Do you have a favorite decorating tip you can share?

3-D Cauldron Cookies

Photo courtesy of Julia Usher.

Of course, I am always happy to share advice, solicited or otherwise! If you find yourself getting frustrated with cookie decorating, chances are good that you are using the wrong icing consistency for the task at hand. In my opinion, there is an ideal consistency for almost every technique (i.e., flooding, outlining, stenciling, etc.), and it is critical to understand these subtle differences in order to get the best results. Icing consistency is king in cookie decorating!

Can you share any trends in cookies you envision in the near future?

3-D Castle & Dragon Cookies

Photo courtesy of Julia Usher.

In the last few years, interest in cookie decorating has grown exponentially, and I think this growth will continue at a rapid pace. Why? Primarily because cakes and cupcakes have had many years in the spotlight, and people are ready to embrace the next trend. Cookies also have an advantage over cakes and cupcakes, especially for beginning decorators – they're smaller and, if you mess one up, it's easy enough to scrape off the icing and start all over again. Not so with a large layer cake! They're also not as perishable, so the decorating time is easier to justify insofar as the end result can be appreciated much longer before it must be eaten. I guess you could say that the risk and intimidation factors are a lot less!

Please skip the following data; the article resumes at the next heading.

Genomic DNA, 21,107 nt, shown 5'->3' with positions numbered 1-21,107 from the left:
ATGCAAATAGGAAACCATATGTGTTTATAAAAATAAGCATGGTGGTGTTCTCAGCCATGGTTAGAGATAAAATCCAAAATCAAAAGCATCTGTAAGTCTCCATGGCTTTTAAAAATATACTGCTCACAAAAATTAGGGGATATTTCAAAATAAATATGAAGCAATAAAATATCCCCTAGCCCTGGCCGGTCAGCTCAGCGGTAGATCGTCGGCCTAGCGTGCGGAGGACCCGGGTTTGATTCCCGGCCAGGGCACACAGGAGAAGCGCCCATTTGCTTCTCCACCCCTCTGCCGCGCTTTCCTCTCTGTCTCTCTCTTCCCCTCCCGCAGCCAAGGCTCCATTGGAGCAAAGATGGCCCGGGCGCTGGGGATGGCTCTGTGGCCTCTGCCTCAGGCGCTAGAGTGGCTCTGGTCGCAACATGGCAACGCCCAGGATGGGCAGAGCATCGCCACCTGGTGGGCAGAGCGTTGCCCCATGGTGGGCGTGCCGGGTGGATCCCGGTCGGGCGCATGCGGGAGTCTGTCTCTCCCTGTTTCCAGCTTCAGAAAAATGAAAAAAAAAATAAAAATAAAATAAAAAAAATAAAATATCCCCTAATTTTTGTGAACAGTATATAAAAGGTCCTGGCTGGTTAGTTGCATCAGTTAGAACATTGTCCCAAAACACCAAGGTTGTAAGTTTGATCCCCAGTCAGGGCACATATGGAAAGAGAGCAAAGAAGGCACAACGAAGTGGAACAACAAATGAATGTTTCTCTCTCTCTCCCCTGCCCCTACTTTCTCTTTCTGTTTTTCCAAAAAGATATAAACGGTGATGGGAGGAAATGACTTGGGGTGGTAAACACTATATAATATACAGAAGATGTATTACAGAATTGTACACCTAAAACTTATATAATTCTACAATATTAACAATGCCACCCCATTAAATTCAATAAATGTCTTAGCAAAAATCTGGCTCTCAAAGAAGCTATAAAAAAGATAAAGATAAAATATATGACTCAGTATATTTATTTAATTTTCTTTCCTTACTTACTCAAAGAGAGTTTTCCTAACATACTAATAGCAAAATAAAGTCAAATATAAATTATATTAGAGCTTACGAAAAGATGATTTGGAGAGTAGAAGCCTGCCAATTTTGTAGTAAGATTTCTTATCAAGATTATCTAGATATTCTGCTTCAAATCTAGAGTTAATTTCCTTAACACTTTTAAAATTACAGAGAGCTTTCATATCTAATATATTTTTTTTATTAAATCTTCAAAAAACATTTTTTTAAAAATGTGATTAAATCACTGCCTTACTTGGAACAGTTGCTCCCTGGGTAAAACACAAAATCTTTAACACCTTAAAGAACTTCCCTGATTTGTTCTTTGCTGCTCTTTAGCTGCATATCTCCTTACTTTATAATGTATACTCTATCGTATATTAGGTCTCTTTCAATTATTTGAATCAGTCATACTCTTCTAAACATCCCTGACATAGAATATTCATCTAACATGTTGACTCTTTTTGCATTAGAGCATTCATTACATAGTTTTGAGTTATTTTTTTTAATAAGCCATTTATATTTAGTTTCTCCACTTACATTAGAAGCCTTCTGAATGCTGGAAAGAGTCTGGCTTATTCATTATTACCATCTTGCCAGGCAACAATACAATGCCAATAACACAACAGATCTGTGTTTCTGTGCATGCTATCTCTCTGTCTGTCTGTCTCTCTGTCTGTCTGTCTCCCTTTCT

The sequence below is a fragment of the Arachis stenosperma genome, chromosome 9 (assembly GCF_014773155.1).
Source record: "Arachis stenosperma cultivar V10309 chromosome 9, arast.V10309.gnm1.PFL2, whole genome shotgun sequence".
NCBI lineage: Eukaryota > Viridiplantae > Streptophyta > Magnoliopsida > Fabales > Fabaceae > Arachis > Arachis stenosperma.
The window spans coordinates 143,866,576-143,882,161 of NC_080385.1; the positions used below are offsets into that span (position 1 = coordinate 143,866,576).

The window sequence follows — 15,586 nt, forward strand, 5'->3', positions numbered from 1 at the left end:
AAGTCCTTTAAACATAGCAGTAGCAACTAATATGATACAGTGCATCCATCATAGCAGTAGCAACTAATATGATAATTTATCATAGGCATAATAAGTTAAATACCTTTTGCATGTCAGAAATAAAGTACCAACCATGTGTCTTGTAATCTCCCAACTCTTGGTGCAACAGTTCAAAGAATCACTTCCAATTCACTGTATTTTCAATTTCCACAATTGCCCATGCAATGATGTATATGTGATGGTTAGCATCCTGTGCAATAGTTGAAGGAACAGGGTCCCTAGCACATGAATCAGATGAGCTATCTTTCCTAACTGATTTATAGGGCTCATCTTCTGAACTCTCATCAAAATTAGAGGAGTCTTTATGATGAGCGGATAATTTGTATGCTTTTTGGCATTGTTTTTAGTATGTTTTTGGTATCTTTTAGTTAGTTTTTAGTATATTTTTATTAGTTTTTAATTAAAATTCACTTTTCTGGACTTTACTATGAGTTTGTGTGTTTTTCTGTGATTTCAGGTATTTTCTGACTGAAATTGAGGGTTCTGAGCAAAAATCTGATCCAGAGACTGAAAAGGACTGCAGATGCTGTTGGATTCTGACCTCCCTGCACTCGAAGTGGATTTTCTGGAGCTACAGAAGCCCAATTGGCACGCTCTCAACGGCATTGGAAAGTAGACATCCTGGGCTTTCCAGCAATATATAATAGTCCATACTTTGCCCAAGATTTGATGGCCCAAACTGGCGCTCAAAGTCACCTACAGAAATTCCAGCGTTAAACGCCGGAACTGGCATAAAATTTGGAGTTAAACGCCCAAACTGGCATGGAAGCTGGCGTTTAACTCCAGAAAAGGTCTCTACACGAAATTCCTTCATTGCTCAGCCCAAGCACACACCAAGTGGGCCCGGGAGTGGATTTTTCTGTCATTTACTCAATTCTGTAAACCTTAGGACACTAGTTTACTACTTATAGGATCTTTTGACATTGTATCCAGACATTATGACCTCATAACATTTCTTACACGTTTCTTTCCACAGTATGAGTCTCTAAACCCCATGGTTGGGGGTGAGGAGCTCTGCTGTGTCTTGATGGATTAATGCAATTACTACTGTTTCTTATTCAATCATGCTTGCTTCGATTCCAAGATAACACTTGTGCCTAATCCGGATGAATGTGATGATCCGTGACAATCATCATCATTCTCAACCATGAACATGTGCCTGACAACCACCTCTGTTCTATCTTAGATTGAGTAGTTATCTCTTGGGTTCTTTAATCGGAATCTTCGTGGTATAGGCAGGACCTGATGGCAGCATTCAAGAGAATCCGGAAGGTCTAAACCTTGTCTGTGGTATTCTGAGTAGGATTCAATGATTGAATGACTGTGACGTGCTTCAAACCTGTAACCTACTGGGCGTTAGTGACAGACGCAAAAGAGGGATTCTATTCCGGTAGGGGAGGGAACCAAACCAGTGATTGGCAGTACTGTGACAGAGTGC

With this growing interest, decorators' overall skill level will continue to advance, with more and more cookiers elevating simple cookies to sophisticated works of art. (Already, amazing creations appear daily on my site Cookie Connection.) We'll also witness more tools and classes being designed and marketed to support the specific needs of this consumer segment.

My ultimate hope is that cookies hit mainstream media, in the way that decorated cakes and cupcakes have been popularized by the Food Network. It would be wonderful if more members of this talented community got the widespread public recognition they deserve.

How has social media influenced your cookie decorating?

Honestly, I try not to let social media influence my decorating or design process that much. I find that looking too much at others' cookie work is a sure way to end up with a creation that looks or tastes derivative, or, worse, to feel unproductive and inadequate. The collective cookie community is posting, sharing, tweeting, and re-tweeting thousands of gorgeous cookies each day, which is a wonderful thing in many ways! Yet, the flip side is: the sheer volume of content makes it easier than ever to get overwhelmed, and to feel like you're not measuring up, either in terms of volume or quality of output - or both. That said, I try to avoid potentially defeating comparisons by minimizing the time I spend surfing the web with the specific intent of looking at cookies.

But this doesn't mean I've quit social media cold turkey, because that's far from the truth! In many ways, it's the very heart and soul of what I do – the engine that keeps me and Recipes for a Sweet Life going. I'm on many social media platforms many times a day, but I'm answering cookie decorating questions, managing my community-based cookie site Cookie Connection, posting videos and tutorials, and so on. Not browsing. Social media has been a wonderful marketing tool for me and has opened up many doors in cookie decorating. Without YouTube, I probably wouldn't be teaching as many hands-on classes as I do, and I definitely wouldn't have met so many talented cookie decorators from across the globe. I am deeply grateful for the connections I've made through social media.